Now don’t get me wrong. I have some very cool jackets, and I am looking forward to having extra pockets again in a month or two. There is also something to be said for being able to go on a spontaneous walk without needing to grab a jacket or make sure that I’m dressed warmly enough for the temperatures outside.

Since I’ve forgotten a jacket somewhere once or twice as well, it’s also nice not to have to go back to retrieve anything during this time of the year. Everything I need is already on my body or in my purse.

4. Extra Hours of Sunlight

By the time November hits, I really begin to miss the long, sunny days of June.

While it’s nice to have extra hours of darkness for sleeping purposes, it also feels good to go for a walk at 8 pm and still see plenty of light in the sky.

If only there were a way to bottle some of that sunshine up and sprinkle it throughout November and December.

Since there currently isn’t away to do that, I must enjoy it while it’s still here.

I’m still looking forward to the cool, crisp days of autumn, but I’ll be enjoying the last few weeks of summer in the meantime. How do you feel about this time of the year? How has meditation or mindfulness in general changed the way you thought about something you’re not a big fan of in general? I’ll be around on Twitter all day to talk about this.

Meditating During a Heatwave

August in Toronto is a hot and humid affair. While this month did start out chiller than usual, we’re currently in the middle of a heatwave that’s been going on for a few days now.

I’m lucky enough to have fairly decent air conditioning in my apartment, but I’m still counting down the days until the heat of August fades away and the beauty of autumn begins because of how easy it is for the heat to sneak into my place on unusually hot days and how many places in this city don’t have good air conditioning.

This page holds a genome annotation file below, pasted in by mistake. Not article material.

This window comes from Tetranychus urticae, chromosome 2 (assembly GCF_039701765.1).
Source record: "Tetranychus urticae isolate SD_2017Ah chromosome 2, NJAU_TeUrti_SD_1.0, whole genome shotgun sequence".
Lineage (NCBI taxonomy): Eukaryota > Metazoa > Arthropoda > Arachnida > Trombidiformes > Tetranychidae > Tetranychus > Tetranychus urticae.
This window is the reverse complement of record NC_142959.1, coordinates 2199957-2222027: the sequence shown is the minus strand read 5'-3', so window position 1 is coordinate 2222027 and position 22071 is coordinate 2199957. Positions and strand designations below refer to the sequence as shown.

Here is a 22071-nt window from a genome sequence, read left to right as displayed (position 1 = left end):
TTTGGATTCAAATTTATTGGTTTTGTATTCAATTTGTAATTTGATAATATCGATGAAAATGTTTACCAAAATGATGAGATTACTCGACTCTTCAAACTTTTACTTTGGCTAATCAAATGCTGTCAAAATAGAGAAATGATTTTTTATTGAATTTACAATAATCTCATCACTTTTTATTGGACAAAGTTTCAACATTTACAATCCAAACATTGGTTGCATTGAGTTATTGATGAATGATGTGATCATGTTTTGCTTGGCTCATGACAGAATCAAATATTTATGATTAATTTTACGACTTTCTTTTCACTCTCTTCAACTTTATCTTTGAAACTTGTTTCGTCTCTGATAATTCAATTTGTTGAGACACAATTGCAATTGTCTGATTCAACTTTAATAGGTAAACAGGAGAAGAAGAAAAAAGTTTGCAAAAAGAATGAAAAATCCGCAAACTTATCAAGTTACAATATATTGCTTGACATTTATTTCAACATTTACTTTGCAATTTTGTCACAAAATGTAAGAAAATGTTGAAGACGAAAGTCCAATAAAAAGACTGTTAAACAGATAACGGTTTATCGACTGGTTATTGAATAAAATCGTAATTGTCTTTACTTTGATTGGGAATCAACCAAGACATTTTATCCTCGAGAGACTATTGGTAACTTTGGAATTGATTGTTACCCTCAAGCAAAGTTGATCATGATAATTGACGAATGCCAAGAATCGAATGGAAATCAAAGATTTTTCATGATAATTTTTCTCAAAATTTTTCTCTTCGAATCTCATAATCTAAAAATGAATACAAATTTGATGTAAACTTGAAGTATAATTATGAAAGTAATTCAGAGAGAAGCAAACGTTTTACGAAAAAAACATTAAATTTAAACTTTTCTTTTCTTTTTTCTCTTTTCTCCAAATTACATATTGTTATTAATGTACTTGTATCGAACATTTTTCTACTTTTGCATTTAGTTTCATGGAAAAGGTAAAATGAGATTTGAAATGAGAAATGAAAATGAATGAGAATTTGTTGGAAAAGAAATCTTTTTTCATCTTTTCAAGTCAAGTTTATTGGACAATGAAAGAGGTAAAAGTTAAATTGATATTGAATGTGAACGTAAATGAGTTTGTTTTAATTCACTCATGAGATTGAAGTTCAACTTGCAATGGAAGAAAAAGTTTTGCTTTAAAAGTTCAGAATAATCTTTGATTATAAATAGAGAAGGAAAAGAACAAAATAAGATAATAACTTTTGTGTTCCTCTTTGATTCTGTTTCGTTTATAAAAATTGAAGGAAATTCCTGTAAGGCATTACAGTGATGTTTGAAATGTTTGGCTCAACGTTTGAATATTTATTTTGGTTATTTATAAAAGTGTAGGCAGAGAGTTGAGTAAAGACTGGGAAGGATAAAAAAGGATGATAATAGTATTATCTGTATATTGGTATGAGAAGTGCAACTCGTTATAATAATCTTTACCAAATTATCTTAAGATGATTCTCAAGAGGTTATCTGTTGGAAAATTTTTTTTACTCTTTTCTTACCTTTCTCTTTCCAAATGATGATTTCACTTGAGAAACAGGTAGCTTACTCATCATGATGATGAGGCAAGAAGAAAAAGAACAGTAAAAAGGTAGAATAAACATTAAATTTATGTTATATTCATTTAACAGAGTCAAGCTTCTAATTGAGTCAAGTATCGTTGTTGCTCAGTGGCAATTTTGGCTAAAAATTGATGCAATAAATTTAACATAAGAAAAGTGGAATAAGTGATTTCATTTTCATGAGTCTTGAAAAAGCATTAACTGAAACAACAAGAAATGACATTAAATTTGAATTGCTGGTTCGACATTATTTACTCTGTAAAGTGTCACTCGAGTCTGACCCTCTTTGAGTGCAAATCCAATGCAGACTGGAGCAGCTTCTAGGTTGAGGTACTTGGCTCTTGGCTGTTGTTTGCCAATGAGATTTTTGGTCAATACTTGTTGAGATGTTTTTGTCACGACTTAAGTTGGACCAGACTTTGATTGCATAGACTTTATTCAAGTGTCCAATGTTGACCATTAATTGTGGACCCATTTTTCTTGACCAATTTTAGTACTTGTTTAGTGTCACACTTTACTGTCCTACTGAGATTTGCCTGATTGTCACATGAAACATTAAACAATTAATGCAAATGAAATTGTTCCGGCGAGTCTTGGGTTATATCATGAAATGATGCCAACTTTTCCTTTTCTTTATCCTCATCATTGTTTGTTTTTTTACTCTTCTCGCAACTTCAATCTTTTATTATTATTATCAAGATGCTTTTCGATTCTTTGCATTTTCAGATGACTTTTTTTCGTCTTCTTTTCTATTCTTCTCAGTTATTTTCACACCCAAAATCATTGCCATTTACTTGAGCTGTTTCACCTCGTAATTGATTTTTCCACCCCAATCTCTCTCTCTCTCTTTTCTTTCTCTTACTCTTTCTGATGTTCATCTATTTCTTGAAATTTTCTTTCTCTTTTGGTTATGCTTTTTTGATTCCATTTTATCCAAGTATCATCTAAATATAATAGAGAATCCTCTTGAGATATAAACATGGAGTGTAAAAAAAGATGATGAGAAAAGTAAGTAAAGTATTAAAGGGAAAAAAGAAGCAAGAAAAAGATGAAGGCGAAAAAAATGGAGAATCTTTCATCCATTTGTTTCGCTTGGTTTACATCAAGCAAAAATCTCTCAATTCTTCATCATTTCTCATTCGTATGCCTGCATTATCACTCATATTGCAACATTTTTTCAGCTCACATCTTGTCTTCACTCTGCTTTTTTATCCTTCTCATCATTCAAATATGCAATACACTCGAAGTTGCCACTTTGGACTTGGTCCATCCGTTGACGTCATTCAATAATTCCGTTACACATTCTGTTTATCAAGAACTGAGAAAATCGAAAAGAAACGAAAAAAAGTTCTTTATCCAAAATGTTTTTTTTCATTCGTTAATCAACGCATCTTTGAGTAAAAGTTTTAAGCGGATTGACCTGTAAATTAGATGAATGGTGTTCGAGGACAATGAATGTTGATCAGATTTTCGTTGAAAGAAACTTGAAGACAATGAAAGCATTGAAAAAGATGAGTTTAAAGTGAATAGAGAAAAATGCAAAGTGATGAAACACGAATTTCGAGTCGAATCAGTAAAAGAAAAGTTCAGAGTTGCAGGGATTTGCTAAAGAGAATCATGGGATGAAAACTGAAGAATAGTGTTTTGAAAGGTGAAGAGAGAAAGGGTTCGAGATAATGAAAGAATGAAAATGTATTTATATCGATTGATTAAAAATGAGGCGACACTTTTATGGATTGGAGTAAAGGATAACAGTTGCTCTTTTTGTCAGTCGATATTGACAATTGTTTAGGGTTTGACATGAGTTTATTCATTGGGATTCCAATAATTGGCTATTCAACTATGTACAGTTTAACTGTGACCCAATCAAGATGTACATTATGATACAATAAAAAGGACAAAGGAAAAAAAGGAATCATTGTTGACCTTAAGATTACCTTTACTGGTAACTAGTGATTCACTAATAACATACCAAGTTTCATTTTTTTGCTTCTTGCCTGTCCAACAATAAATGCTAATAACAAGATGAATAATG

One of the things I enjoy the most about meditating during a heatwave is what a fantastic tool it is for dealing with the weather as I step outside of my home and feel that first puff of hot, stale air.

There are several different lessons I’ve taken from my meditation sessions and applied to experiences like those at this time of the year. I hope all of you are feeling milder temperatures than I am, but I thought this would make a good idea for a blog post for anyone else who feels like they’re walking through an oven right now.


Now that I’m meditating again more regularly after my break from it last spring, I’m sometimes surprised by how calming it is to breathe deeply and focus on nothing in particular at all.

My brain is slowly being trained to focus on my breathing when I step outside and inhale steamy August air. I do my best not to think about the temperature, the future, or anything else at all. All I need to do in that moment is breathe in and out again.

It is such a simple yet helpful reminded to stay in the present and focus on those things you actually do have control over.

Breathe in.

Breathe out.

Breathe in.

Breathe out.

Live in the Moment

Autumn is still seven weeks away, and even the fall solstice isn’t a guarantee of cooler weather immediately. Last year we had hot, summery weather all the way through until the beginning of October.

It’s tempting to wish away the end of a season. I know I often give into this temptation at the end of winter when it feels like warmer weather will never arrive, but this summer I’ve been making a genuine effort to live in the moment instead of fantasizing about what the weather will be like a month or two from now.